Explaining the Causes of Hemophilia

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by Wendy Henderson |

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Hemophilia is a disease where a person blood lacks a factor which enables it to clot. This can lead to severe bleeding which can be life-threatening if left untreated.

According to the World Federation of Hemophilia, there are three types of hemophilia: inherited, sporadic, and acquired.

MORE: Five tips for healthy living with hemophilia.

Inherited Hemophilia
This is the most common type of hemophilia and occurs when one or both parents carry a mutated gene on the X-chromosome. Because males only have one X-chromosome, they are more likely to inherit the faulty gene than women, who have two X-chromosomes.

Women are carriers of the disease and some may have lower than average levels of clotting factor but rarely have full-blown hemophilia. Boys born to women with the mutated gene have a 50-50 chance of developing the disease and girls have a 50-50 chance of becoming a carrier.

However, if the father has hemophilia and the mother does not, their sons will not have the disease but their daughters will be carriers, according to the National Heart, Lung and Blood Institute.

Sporadic Hemophilia
This is the term given to a patient who has hemophilia at birth when neither parent has the mutated gene. The mutation occurs sporadically during fetal development. Around 30 percent of hemophilia patients have the sporadic form.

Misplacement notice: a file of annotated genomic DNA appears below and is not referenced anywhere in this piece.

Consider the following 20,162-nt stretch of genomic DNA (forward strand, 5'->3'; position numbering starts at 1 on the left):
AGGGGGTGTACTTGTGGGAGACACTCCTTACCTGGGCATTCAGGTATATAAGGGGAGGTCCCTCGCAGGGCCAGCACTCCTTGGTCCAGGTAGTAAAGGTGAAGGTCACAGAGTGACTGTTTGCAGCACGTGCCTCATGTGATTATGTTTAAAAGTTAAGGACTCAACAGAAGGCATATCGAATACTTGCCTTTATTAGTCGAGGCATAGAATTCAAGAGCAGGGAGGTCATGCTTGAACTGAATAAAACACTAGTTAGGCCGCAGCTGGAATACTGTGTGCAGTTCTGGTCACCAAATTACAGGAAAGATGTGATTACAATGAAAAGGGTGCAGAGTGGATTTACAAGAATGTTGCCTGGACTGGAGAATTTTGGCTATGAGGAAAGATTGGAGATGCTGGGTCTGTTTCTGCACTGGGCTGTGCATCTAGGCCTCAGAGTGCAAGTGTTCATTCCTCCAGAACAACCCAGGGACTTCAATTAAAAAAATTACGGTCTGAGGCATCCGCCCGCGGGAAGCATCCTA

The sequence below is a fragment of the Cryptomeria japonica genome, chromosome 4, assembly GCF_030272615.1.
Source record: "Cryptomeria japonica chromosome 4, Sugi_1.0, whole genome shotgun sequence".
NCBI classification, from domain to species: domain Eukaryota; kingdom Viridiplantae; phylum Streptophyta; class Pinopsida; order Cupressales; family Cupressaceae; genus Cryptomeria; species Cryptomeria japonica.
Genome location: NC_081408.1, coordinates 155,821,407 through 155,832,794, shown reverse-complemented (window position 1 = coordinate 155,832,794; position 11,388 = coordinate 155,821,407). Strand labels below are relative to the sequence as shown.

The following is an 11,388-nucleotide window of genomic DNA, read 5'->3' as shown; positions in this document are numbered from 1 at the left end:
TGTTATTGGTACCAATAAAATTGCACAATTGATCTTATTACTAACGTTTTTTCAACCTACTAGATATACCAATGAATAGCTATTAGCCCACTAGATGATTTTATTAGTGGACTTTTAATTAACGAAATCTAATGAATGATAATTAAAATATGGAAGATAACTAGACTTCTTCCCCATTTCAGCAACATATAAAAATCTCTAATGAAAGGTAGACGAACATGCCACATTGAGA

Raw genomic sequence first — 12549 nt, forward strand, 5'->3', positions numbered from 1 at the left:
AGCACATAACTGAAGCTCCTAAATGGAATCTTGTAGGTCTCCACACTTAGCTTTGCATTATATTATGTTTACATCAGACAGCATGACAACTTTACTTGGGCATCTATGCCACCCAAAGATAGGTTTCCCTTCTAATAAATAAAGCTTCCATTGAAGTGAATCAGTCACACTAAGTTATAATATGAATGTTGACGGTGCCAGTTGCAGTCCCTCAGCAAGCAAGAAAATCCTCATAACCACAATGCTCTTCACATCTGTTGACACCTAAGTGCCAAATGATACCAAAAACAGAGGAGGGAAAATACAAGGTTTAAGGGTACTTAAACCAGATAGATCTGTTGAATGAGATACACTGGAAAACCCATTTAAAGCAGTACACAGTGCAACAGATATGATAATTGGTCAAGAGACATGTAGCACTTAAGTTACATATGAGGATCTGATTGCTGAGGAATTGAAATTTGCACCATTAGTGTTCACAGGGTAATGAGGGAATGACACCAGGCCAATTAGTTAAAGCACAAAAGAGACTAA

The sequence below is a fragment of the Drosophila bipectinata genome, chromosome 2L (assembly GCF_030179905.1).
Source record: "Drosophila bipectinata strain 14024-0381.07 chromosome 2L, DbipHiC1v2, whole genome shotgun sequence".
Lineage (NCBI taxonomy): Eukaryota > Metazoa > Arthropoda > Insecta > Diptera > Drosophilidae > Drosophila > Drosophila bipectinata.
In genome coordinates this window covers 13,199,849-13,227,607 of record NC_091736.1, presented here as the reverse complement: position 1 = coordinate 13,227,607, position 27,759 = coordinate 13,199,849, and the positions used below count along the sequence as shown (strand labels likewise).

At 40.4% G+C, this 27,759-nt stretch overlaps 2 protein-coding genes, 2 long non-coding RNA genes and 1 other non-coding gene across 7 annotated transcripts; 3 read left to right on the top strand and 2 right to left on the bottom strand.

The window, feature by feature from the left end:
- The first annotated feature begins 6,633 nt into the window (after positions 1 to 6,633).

Acquired Hemophilia
Most hemophilia patients are born with the disease but in rare cases, it can develop later in life. Acquired hemophilia usually occurs in older patients, striking in their 60s and is often related to another health condition like an autoimmune disease or cancer. However, according to the Genetic and Rare Diseases Information Center, it can also affect young women who have recently given birth.

MORE: Doctors simultaneously treat a patient’s acquired hemophilia and prostate cancer.

Hemophilia News Today is strictly a news and information website about the disease. It does not provide medical advice, diagnosis or treatment. This content is not intended to be a substitute for professional medical advice, diagnosis, or treatment. Always seek the advice of your physician or another qualified health provider with any questions you may have regarding a medical condition. Never disregard professional medical advice or delay in seeking it because of something you have read on this website.